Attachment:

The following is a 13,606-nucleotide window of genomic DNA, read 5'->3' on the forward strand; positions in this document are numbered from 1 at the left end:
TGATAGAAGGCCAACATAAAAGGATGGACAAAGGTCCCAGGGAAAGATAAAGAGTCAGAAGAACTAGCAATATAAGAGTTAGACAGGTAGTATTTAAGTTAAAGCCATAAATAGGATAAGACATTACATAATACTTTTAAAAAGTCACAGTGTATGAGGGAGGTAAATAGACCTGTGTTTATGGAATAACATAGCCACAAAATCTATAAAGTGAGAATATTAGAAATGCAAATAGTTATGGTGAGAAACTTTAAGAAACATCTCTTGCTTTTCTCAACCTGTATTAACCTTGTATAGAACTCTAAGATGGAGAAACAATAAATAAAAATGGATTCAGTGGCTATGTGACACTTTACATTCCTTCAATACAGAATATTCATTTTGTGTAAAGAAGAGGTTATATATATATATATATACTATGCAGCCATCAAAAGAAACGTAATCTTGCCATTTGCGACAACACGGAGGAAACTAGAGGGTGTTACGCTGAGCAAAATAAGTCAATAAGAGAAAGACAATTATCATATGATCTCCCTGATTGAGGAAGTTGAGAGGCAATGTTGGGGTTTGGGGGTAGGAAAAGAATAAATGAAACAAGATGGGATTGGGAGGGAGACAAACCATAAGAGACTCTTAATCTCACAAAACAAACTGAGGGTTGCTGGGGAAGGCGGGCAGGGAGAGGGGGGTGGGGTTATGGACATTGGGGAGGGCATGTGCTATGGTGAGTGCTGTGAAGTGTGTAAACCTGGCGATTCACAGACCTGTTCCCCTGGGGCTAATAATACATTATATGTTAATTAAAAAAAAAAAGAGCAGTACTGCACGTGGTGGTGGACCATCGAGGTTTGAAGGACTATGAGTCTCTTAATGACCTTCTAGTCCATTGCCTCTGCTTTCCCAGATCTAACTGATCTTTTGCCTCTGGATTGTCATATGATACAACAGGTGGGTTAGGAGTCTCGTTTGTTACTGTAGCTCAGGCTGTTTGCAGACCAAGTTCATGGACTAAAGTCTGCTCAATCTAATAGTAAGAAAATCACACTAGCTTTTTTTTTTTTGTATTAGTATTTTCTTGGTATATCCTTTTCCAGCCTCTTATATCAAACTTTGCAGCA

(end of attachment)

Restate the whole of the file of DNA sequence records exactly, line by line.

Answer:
The following is a 13,606-nucleotide window of genomic DNA, read 5'->3' on the forward strand; positions in this document are numbered from 1 at the left end:
TGATAGAAGGCCAACATAAAAGGATGGACAAAGGTCCCAGGGAAAGATAAAGAGTCAGAAGAACTAGCAATATAAGAGTTAGACAGGTAGTATTTAAGTTAAAGCCATAAATAGGATAAGACATTACATAATACTTTTAAAAAGTCACAGTGTATGAGGGAGGTAAATAGACCTGTGTTTATGGAATAACATAGCCACAAAATCTATAAAGTGAGAATATTAGAAATGCAAATAGTTATGGTGAGAAACTTTAAGAAACATCTCTTGCTTTTCTCAACCTGTATTAACCTTGTATAGAACTCTAAGATGGAGAAACAATAAATAAAAATGGATTCAGTGGCTATGTGACACTTTACATTCCTTCAATACAGAATATTCATTTTGTGTAAAGAAGAGGTTATATATATATATATATACTATGCAGCCATCAAAAGAAACGTAATCTTGCCATTTGCGACAACACGGAGGAAACTAGAGGGTGTTACGCTGAGCAAAATAAGTCAATAAGAGAAAGACAATTATCATATGATCTCCCTGATTGAGGAAGTTGAGAGGCAATGTTGGGGTTTGGGGGTAGGAAAAGAATAAATGAAACAAGATGGGATTGGGAGGGAGACAAACCATAAGAGACTCTTAATCTCACAAAACAAACTGAGGGTTGCTGGGGAAGGCGGGCAGGGAGAGGGGGGTGGGGTTATGGACATTGGGGAGGGCATGTGCTATGGTGAGTGCTGTGAAGTGTGTAAACCTGGCGATTCACAGACCTGTTCCCCTGGGGCTAATAATACATTATATGTTAATTAAAAAAAAAAAGAGCAGTACTGCACGTGGTGGTGGACCATCGAGGTTTGAAGGACTATGAGTCTCTTAATGACCTTCTAGTCCATTGCCTCTGCTTTCCCAGATCTAACTGATCTTTTGCCTCTGGATTGTCATATGATACAACAGGTGGGTTAGGAGTCTCGTTTGTTACTGTAGCTCAGGCTGTTTGCAGACCAAGTTCATGGACTAAAGTCTGCTCAATCTAATAGTAAGAAAATCACACTAGCTTTTTTTTTTTTGTATTAGTATTTTCTTGGTATATCCTTTTCCAGCCTCTTATATCAAACTTTGCAGCA